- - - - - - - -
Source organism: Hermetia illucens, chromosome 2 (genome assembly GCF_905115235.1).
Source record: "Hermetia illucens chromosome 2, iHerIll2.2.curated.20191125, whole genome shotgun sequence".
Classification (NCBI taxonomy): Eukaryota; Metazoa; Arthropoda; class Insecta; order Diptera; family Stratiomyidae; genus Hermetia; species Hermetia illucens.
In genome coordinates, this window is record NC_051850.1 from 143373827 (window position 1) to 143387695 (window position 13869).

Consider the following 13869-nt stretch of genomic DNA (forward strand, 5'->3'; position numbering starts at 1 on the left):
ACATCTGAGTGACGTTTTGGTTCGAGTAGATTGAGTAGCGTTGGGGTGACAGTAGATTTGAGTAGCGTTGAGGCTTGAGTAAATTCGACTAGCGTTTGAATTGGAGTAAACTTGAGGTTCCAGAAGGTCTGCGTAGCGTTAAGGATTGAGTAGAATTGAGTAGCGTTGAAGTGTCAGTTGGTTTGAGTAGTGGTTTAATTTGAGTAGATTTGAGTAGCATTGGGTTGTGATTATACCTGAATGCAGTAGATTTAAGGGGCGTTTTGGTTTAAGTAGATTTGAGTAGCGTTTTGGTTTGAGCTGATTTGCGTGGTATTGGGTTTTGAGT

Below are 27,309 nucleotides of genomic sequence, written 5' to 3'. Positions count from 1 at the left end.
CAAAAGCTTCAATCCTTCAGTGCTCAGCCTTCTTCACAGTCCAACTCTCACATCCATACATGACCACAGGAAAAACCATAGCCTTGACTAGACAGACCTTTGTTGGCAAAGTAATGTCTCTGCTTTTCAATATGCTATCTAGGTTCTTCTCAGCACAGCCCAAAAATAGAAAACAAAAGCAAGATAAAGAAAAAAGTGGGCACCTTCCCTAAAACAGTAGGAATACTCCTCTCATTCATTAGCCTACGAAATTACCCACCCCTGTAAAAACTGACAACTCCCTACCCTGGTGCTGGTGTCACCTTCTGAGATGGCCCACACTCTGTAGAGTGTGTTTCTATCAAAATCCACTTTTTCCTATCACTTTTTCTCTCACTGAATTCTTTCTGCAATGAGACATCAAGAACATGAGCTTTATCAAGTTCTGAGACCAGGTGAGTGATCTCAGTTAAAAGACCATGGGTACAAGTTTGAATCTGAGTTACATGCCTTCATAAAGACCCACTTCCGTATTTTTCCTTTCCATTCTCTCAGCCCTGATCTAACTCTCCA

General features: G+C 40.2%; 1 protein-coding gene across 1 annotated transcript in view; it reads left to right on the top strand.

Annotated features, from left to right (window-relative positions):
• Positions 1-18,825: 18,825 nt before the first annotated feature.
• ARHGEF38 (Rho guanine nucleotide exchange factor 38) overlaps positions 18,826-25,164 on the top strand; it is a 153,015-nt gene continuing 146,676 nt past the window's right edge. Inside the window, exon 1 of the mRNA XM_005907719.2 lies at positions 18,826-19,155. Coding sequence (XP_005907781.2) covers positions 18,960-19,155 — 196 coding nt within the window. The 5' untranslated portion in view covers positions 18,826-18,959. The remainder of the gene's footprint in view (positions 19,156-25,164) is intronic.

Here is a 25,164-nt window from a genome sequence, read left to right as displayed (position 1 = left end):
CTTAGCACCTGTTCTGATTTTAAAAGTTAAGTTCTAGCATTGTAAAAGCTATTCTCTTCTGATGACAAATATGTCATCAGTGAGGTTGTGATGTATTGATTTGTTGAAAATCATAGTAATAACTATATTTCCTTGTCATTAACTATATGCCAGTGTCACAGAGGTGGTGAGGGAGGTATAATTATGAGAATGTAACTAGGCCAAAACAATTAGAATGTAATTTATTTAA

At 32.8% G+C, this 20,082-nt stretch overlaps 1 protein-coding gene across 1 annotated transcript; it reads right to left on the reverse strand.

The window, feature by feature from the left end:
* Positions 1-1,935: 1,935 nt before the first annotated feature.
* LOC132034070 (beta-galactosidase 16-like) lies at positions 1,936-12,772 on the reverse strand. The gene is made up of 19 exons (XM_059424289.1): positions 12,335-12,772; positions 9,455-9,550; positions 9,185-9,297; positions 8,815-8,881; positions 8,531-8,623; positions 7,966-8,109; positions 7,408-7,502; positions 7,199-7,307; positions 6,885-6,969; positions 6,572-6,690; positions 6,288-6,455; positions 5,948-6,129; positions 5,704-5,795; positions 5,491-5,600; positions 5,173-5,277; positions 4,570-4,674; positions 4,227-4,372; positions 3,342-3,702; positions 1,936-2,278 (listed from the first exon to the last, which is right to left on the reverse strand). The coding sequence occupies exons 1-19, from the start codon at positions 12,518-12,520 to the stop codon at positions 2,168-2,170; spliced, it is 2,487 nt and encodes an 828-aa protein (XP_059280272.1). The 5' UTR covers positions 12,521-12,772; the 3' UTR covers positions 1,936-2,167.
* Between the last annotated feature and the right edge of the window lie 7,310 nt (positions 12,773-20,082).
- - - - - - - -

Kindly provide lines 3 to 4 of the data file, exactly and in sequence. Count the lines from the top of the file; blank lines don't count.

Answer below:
Classification (NCBI taxonomy): Eukaryota; Metazoa; Arthropoda; class Insecta; order Diptera; family Stratiomyidae; genus Hermetia; species Hermetia illucens.
In genome coordinates, this window is record NC_051850.1 from 143373827 (window position 1) to 143387695 (window position 13869).